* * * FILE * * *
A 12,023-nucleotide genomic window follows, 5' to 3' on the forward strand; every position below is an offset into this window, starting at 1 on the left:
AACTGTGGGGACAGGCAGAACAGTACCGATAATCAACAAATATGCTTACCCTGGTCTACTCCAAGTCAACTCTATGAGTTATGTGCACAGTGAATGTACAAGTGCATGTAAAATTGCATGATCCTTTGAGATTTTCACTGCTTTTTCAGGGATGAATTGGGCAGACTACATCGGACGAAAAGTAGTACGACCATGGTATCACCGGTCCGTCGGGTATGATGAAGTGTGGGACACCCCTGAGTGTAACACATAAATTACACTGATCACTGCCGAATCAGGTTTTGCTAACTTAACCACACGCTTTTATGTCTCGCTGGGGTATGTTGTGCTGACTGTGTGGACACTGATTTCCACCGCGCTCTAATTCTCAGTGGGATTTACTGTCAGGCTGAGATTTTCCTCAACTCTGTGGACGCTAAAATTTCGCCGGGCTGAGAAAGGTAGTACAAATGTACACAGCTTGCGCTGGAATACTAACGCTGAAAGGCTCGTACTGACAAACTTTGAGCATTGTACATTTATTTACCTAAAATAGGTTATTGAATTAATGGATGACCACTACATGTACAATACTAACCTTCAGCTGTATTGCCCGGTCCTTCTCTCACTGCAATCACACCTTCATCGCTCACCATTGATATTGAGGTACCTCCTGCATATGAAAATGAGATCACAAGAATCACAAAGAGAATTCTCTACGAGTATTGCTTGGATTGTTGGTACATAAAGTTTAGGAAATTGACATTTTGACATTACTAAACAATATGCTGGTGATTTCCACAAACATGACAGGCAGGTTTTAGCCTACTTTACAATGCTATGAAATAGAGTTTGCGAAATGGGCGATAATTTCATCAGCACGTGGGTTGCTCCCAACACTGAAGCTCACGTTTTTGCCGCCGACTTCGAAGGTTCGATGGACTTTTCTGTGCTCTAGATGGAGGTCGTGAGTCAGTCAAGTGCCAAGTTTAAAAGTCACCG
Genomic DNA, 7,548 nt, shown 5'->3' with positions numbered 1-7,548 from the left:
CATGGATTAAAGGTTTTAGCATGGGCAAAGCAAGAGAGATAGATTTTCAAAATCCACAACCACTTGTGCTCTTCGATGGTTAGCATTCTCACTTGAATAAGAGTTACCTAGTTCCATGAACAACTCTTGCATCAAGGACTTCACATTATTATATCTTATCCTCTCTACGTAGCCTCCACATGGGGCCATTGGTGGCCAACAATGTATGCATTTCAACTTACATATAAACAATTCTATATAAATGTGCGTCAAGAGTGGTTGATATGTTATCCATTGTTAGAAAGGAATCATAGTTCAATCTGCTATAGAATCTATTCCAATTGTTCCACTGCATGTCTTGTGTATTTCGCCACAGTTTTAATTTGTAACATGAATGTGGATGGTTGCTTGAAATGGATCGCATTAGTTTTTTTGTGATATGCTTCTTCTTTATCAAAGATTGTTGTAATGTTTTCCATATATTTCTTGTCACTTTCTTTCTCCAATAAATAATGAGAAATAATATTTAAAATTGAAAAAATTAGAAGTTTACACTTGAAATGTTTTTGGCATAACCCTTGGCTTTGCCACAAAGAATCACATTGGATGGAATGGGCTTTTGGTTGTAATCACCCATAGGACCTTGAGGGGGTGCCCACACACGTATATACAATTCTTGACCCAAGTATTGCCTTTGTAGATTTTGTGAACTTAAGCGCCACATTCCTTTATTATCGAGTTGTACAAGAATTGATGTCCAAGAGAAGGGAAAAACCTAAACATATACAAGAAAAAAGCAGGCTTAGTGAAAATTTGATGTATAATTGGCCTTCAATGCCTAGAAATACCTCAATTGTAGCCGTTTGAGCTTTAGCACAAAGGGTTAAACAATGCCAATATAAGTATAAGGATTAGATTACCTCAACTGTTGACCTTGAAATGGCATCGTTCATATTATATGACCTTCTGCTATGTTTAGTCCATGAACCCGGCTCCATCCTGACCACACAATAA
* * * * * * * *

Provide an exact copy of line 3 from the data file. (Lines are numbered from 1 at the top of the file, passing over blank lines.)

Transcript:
Genomic DNA, 7,548 nt, shown 5'->3' with positions numbered 1-7,548 from the left: